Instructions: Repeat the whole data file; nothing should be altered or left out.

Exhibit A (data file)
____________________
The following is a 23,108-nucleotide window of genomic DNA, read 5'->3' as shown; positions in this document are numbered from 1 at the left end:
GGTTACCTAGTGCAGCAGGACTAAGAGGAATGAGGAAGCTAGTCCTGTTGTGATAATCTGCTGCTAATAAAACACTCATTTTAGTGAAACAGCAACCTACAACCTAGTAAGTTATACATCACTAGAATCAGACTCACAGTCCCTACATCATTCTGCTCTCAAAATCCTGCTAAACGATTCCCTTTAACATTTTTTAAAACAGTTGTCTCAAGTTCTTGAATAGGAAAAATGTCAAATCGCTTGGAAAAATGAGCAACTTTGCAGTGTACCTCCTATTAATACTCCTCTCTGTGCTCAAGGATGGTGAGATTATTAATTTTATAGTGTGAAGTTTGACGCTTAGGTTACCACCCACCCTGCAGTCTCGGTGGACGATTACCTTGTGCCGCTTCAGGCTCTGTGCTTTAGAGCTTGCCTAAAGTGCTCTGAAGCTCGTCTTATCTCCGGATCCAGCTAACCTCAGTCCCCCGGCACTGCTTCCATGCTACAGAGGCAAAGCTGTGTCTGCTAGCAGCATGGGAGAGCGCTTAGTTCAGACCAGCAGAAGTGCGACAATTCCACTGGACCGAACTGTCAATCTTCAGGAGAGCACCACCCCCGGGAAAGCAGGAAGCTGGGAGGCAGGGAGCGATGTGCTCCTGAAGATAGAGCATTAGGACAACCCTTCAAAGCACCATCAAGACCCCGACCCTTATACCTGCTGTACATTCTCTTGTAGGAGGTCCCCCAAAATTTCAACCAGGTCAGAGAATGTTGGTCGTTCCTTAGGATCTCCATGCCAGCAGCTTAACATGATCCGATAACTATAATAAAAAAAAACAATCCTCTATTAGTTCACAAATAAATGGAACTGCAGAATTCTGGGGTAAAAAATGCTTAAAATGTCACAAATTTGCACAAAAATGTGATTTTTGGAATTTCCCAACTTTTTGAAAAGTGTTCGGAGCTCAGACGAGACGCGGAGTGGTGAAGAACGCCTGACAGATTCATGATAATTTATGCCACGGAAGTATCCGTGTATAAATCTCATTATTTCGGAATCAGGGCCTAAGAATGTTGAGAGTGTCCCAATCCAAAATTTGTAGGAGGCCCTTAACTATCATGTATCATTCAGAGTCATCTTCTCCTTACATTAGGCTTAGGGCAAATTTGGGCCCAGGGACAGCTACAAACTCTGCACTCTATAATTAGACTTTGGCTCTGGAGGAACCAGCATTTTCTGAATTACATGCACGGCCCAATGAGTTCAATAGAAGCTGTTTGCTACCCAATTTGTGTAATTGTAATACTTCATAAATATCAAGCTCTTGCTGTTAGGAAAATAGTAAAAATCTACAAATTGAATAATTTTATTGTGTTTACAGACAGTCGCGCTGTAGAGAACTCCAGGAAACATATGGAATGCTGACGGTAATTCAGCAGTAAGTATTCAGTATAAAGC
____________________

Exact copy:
The following is a 23,108-nucleotide window of genomic DNA, read 5'->3' as shown; positions in this document are numbered from 1 at the left end:
GGTTACCTAGTGCAGCAGGACTAAGAGGAATGAGGAAGCTAGTCCTGTTGTGATAATCTGCTGCTAATAAAACACTCATTTTAGTGAAACAGCAACCTACAACCTAGTAAGTTATACATCACTAGAATCAGACTCACAGTCCCTACATCATTCTGCTCTCAAAATCCTGCTAAACGATTCCCTTTAACATTTTTTAAAACAGTTGTCTCAAGTTCTTGAATAGGAAAAATGTCAAATCGCTTGGAAAAATGAGCAACTTTGCAGTGTACCTCCTATTAATACTCCTCTCTGTGCTCAAGGATGGTGAGATTATTAATTTTATAGTGTGAAGTTTGACGCTTAGGTTACCACCCACCCTGCAGTCTCGGTGGACGATTACCTTGTGCCGCTTCAGGCTCTGTGCTTTAGAGCTTGCCTAAAGTGCTCTGAAGCTCGTCTTATCTCCGGATCCAGCTAACCTCAGTCCCCCGGCACTGCTTCCATGCTACAGAGGCAAAGCTGTGTCTGCTAGCAGCATGGGAGAGCGCTTAGTTCAGACCAGCAGAAGTGCGACAATTCCACTGGACCGAACTGTCAATCTTCAGGAGAGCACCACCCCCGGGAAAGCAGGAAGCTGGGAGGCAGGGAGCGATGTGCTCCTGAAGATAGAGCATTAGGACAACCCTTCAAAGCACCATCAAGACCCCGACCCTTATACCTGCTGTACATTCTCTTGTAGGAGGTCCCCCAAAATTTCAACCAGGTCAGAGAATGTTGGTCGTTCCTTAGGATCTCCATGCCAGCAGCTTAACATGATCCGATAACTATAATAAAAAAAAACAATCCTCTATTAGTTCACAAATAAATGGAACTGCAGAATTCTGGGGTAAAAAATGCTTAAAATGTCACAAATTTGCACAAAAATGTGATTTTTGGAATTTCCCAACTTTTTGAAAAGTGTTCGGAGCTCAGACGAGACGCGGAGTGGTGAAGAACGCCTGACAGATTCATGATAATTTATGCCACGGAAGTATCCGTGTATAAATCTCATTATTTCGGAATCAGGGCCTAAGAATGTTGAGAGTGTCCCAATCCAAAATTTGTAGGAGGCCCTTAACTATCATGTATCATTCAGAGTCATCTTCTCCTTACATTAGGCTTAGGGCAAATTTGGGCCCAGGGACAGCTACAAACTCTGCACTCTATAATTAGACTTTGGCTCTGGAGGAACCAGCATTTTCTGAATTACATGCACGGCCCAATGAGTTCAATAGAAGCTGTTTGCTACCCAATTTGTGTAATTGTAATACTTCATAAATATCAAGCTCTTGCTGTTAGGAAAATAGTAAAAATCTACAAATTGAATAATTTTATTGTGTTTACAGACAGTCGCGCTGTAGAGAACTCCAGGAAACATATGGAATGCTGACGGTAATTCAGCAGTAAGTATTCAGTATAAAGC